DANCE : Anything you can do, they can do better

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Indy Lifestyle Online
WHATEVER else you might expect of contemporary dance, you don't expect wheelchairs. But it's five years now since a company calling itself CandoCo (as opposed to can't do) first rode roughshod over all the perfectly natural assumptions people make about disability. Among their number were four trained contemporary dancers, one of whom had broken her neck and was paralysed from the waist down. Another two had been in wheelchairs all their lives.

Yet far from being mawkish or embarrassing, the CandoCo experience was so positive that some of the most sought-after choreographers have been inspired to make work for the group, regarding its unique limitation as unique possibilities. For Emilyn Claid, a wheelchair is not an encumbrance, but a dance-element that forms an elegant and speedy counterpoint to human muscle. Her Back to Front with Sideshows was a white-knuckle ride of a piece, with dancers and chairs careering past each other at breakneck speeds. Who said the unsound of limb can't relish a bit of sexy business and dare-devilry, same as anyone else? Claid's work crashed every taboo in the book. But where do you go from there?

Her latest work for CandoCo, Across Your Heart, explores more forbidden scenarios, not all of them explicitly about disability. Clearly Claid sat the company down and asked them to tell her their secret fantasies and feats: being mugged, being petted by a bevy of toyboys, regressing and wearing a nappy, and more ludicrously, being haunted by weird old hags or blood-drinking vampires. The result is that many of the loosely assembled scenes seem so highly personal that you feel perhaps you shouldn't be watching.

But provoking they certainly are. Seeing paralysed Celeste Dandeker standing upright in a pretty dress makes the heart skip a beat. Then ittranspires that her skirts conceal a fearsome steel body brace, and when she leaves the stage, humming contentedly, she advances perilously by rocking it to and fro. Feelings of pity and admiration and fear for her safety all fight for space. Similarly, when thugs accost wheelchair- bound Jon French, spinning him like a roundabout, handspringing dangerously in his path and finally tipping him right out, we are outraged. But again the rug is pulled. "I'm alright," he says irritatedly to his rescuer, "just leave me alone." We are all of us full of contradictions, Claid seems to be saying. Don't presume a thing.

The word of Shobana Jeyasingh is another example of contemporary dance that, by dint of stylish inventiveness, has powered its way into the mainstream. Jeyasingh's basic language is bharatha natyam, the classical dance of southern India, but she has rewritten its grammar to reflect modern Indian women's liberated status. Traditionally performed solo, bharatha natyam presents a dense complexity of detail: fingers curled into hieroglyphs, splayed feet stamping out mathematically ordered rhythms, and those strange little darting eye movements that suggest a shy and startled animal.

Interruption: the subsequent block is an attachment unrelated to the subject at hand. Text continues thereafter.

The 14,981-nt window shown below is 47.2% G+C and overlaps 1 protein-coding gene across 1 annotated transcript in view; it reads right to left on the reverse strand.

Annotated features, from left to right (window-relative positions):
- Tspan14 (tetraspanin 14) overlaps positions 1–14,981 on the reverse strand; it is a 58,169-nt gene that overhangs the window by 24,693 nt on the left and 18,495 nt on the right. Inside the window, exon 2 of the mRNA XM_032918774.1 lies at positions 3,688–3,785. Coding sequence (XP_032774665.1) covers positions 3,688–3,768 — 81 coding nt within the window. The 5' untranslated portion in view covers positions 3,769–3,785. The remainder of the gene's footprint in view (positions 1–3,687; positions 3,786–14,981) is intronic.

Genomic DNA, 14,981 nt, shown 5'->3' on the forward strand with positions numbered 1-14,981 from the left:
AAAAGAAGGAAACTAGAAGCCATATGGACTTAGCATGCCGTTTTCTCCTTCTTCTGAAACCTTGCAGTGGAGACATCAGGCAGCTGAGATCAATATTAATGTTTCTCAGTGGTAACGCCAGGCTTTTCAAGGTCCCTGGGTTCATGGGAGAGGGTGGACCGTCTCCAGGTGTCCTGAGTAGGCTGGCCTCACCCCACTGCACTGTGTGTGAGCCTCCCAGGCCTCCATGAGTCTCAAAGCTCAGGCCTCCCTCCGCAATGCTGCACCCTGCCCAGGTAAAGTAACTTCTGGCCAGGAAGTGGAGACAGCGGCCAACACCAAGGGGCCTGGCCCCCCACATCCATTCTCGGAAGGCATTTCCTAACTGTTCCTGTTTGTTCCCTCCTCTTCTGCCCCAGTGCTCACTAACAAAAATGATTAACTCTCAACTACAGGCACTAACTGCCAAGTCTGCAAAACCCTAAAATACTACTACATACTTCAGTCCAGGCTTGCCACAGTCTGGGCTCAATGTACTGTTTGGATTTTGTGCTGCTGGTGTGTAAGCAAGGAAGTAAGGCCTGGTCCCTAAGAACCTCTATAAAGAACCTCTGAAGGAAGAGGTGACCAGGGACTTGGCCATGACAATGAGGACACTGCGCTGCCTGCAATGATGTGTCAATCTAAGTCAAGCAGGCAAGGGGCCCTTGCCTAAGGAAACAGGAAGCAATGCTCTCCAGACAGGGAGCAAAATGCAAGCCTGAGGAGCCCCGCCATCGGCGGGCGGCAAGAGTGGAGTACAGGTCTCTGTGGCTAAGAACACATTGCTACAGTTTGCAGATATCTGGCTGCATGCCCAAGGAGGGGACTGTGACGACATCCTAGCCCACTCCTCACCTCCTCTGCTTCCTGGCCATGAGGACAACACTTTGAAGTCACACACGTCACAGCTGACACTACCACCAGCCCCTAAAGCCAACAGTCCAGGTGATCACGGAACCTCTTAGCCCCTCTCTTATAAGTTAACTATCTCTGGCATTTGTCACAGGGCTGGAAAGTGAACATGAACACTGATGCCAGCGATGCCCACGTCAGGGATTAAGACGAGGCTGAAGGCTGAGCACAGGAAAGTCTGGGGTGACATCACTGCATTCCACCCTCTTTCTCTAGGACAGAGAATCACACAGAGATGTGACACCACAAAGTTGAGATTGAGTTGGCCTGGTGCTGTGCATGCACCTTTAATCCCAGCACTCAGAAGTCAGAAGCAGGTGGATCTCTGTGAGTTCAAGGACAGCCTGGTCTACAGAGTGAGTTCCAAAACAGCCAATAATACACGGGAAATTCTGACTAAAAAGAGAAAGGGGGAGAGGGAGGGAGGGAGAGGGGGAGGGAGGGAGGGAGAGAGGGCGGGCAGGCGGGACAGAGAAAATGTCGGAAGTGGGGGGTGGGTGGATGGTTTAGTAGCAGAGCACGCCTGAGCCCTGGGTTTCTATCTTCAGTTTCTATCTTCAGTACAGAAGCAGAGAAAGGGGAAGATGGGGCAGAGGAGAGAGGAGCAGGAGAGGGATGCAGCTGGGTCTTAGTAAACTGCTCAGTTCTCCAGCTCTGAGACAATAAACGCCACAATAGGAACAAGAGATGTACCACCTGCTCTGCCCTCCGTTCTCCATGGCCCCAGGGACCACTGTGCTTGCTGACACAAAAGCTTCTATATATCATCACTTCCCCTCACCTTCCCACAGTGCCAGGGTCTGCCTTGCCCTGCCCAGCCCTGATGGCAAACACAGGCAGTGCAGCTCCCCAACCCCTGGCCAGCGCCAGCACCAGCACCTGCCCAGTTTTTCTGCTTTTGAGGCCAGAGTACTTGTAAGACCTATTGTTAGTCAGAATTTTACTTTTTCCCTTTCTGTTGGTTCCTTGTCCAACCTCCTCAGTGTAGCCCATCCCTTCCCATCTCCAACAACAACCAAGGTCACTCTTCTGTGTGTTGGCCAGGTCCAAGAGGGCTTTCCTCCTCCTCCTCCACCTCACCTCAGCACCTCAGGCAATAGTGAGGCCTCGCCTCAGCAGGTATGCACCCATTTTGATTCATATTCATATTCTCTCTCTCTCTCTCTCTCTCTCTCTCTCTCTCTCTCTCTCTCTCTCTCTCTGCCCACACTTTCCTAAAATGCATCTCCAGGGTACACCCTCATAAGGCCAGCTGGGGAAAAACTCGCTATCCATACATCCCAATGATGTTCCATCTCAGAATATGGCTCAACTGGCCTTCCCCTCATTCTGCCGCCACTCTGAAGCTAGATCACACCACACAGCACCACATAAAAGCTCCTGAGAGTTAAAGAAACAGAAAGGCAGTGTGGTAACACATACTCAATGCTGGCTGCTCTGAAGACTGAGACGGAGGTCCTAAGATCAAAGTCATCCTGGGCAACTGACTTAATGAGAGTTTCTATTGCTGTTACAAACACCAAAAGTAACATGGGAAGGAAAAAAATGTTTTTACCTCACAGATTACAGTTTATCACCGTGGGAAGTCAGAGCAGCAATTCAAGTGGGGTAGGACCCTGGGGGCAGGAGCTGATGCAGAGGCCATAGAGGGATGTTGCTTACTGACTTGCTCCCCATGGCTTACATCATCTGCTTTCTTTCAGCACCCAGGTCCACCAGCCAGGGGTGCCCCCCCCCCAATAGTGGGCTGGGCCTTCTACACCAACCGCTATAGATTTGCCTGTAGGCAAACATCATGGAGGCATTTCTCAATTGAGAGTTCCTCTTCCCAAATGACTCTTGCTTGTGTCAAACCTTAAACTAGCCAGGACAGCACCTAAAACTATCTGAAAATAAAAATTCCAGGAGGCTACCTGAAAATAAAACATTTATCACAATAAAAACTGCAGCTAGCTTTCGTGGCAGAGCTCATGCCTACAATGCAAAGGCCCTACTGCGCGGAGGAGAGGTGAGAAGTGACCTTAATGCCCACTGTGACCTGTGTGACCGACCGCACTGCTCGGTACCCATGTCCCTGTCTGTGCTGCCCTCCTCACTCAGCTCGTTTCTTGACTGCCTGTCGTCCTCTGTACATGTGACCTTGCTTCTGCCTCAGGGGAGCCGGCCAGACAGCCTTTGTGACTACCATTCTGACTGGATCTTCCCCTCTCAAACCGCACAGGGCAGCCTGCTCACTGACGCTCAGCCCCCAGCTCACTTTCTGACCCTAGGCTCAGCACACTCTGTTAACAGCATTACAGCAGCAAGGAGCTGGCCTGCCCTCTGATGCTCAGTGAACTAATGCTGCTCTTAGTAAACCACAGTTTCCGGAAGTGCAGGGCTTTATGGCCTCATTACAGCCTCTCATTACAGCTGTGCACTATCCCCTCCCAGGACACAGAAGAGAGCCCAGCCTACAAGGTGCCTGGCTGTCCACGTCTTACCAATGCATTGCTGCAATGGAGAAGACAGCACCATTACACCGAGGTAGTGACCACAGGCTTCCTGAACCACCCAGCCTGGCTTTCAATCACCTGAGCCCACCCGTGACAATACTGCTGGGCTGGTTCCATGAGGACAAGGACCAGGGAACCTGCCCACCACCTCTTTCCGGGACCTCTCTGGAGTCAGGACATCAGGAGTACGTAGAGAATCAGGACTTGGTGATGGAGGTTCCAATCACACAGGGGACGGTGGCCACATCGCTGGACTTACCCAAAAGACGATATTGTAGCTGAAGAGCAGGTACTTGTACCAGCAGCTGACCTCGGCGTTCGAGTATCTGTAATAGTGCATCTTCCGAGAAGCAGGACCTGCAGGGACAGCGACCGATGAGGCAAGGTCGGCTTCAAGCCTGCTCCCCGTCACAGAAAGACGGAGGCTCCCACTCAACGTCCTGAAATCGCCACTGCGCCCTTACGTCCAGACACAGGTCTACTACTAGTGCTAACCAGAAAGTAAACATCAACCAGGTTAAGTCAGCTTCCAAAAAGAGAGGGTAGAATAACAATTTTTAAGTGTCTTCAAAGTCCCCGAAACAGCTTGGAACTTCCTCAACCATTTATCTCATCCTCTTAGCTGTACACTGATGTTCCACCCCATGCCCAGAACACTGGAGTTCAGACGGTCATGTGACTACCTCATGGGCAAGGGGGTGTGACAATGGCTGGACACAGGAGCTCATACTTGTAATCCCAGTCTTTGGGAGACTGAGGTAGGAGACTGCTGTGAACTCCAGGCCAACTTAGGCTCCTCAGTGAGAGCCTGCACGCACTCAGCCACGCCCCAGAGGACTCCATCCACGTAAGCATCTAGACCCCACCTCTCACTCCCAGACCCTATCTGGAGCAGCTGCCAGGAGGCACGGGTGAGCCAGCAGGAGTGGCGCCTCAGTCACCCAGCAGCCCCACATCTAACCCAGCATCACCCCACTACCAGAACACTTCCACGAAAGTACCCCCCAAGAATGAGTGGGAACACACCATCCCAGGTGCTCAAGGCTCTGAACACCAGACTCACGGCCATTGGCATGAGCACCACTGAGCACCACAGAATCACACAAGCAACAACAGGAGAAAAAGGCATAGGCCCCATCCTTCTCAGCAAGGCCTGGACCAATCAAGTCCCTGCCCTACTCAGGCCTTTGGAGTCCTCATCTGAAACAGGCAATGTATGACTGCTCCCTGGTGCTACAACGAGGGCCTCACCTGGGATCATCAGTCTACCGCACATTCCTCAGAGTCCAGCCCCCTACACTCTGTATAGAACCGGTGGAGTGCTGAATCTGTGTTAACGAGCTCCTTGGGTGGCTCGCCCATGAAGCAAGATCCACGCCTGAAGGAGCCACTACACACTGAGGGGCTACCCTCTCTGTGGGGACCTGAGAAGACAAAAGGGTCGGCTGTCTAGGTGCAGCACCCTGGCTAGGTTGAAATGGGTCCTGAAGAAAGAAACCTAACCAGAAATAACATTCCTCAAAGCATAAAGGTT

Jeyasingh retains the angled character of the dance, but simplifies and emboldens it, directing our gaze to the stronger shapes of massed dancers performing the same steps. Palimpsest, her latest piece, is exactly what it says, an ancient text rubbed out and a new one written over it. But mysteriously the old code continues to make its presence felt. Women in sharp citrus colours tilt and curve into contemporary-looking shapes in sympathy with Graham Fitkin's thoroughly Western score - cellos, a clarinet, electronics. Yet as the looser, more fluid new dance progresses, the old percussive rhythms gradually reassert their hold. The effect is galvanising. Then suddenly, as if there is any danger of seeing these serious young women as mere ciphers, formality gives way to chattering, giggling, whispering social groups. A final, wary glance over the shoulder at the audience suggests that some exquisite secrets remain untold.

The other half of the bill revives an old piece, Romance ... with Footnotes, a gorgeous concoction in which traditional rhythmic elements are more straightforwardly set out. Glyn Perrin's fascinating score (so good you want to hear it again, without the dance) takes its cue from a series of jathis, the syllabic rap traditionally recited by an Indian dance-master to dictate the rhythms for the feet. Combine this aural virtuosity with the sight of Jeyasingh's lovely women clad in topaz and rose, carving out diamond patterns from a space of midnight blue, and the effect is ravishing - pure pleasure for mind and eye.

CandoCo: Warwick Arts Ctr (01203 524524, 6-8 Mar. Shobana Jeyasingh Co: Cambridge Arts Theatre (01223 504444), Tues; Bristol Arnolfini (0117 929 9191), Thurs & Fri.

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